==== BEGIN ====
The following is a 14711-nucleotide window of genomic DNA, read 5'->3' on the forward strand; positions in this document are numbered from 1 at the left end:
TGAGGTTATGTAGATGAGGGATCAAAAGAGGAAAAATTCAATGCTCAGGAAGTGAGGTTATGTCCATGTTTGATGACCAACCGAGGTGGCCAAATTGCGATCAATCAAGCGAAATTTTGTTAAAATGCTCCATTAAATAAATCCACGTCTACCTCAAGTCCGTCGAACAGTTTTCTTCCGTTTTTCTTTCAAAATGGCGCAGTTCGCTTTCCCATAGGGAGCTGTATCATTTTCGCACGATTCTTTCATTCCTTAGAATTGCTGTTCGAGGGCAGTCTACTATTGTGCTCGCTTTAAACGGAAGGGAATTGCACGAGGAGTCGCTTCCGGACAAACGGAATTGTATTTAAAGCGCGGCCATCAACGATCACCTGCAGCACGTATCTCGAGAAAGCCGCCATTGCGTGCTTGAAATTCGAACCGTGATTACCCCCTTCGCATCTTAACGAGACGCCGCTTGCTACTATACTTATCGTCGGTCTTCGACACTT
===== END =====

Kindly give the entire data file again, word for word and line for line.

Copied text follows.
The following is a 14711-nucleotide window of genomic DNA, read 5'->3' on the forward strand; positions in this document are numbered from 1 at the left end:
TGAGGTTATGTAGATGAGGGATCAAAAGAGGAAAAATTCAATGCTCAGGAAGTGAGGTTATGTCCATGTTTGATGACCAACCGAGGTGGCCAAATTGCGATCAATCAAGCGAAATTTTGTTAAAATGCTCCATTAAATAAATCCACGTCTACCTCAAGTCCGTCGAACAGTTTTCTTCCGTTTTTCTTTCAAAATGGCGCAGTTCGCTTTCCCATAGGGAGCTGTATCATTTTCGCACGATTCTTTCATTCCTTAGAATTGCTGTTCGAGGGCAGTCTACTATTGTGCTCGCTTTAAACGGAAGGGAATTGCACGAGGAGTCGCTTCCGGACAAACGGAATTGTATTTAAAGCGCGGCCATCAACGATCACCTGCAGCACGTATCTCGAGAAAGCCGCCATTGCGTGCTTGAAATTCGAACCGTGATTACCCCCTTCGCATCTTAACGAGACGCCGCTTGCTACTATACTTATCGTCGGTCTTCGACACTT